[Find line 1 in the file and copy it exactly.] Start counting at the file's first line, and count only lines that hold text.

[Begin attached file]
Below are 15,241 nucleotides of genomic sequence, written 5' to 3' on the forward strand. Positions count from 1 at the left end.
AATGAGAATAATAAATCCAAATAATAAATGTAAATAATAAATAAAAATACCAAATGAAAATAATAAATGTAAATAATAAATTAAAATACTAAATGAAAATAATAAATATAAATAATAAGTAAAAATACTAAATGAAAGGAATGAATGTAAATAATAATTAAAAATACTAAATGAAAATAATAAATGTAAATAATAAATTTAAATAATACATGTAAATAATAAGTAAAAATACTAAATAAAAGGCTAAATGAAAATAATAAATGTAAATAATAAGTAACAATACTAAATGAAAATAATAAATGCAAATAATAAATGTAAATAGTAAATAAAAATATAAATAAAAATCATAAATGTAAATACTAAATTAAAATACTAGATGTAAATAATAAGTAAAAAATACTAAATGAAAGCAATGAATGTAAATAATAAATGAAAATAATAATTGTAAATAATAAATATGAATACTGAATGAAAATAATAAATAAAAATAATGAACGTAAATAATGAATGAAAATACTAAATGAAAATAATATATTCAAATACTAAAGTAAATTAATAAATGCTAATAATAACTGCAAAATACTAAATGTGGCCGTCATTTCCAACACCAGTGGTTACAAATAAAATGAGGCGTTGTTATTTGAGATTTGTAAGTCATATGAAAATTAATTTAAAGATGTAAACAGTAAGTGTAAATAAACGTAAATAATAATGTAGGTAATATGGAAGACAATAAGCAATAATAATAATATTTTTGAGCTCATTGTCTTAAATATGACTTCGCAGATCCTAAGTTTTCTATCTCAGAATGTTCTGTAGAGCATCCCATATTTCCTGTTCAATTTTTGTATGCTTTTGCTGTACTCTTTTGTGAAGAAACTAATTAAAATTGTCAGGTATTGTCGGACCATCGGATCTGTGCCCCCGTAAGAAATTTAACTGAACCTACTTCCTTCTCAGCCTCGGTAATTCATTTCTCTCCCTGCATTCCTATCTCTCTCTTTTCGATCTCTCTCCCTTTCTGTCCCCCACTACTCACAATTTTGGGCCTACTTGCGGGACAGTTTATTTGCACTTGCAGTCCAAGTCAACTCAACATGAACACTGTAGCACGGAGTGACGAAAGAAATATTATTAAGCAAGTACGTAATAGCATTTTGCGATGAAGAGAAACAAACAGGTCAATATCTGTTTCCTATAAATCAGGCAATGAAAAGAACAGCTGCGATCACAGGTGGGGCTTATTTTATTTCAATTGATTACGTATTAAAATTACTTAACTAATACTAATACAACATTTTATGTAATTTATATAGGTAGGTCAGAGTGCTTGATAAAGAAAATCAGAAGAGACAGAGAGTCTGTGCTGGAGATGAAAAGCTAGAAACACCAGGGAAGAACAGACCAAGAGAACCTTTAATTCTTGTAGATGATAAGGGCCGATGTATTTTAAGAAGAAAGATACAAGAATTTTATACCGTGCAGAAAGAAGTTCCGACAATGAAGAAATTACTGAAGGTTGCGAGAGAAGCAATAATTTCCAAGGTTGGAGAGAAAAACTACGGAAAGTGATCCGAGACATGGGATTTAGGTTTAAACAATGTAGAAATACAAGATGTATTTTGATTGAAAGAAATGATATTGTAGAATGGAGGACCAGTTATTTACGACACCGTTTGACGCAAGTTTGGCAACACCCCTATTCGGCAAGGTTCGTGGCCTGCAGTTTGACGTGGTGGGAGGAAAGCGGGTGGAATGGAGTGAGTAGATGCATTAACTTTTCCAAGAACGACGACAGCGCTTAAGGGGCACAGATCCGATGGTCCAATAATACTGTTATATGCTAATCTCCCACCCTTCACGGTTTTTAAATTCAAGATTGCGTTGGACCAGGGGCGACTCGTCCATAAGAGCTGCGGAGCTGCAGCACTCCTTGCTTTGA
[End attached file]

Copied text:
Below are 15,241 nucleotides of genomic sequence, written 5' to 3' on the forward strand. Positions count from 1 at the left end.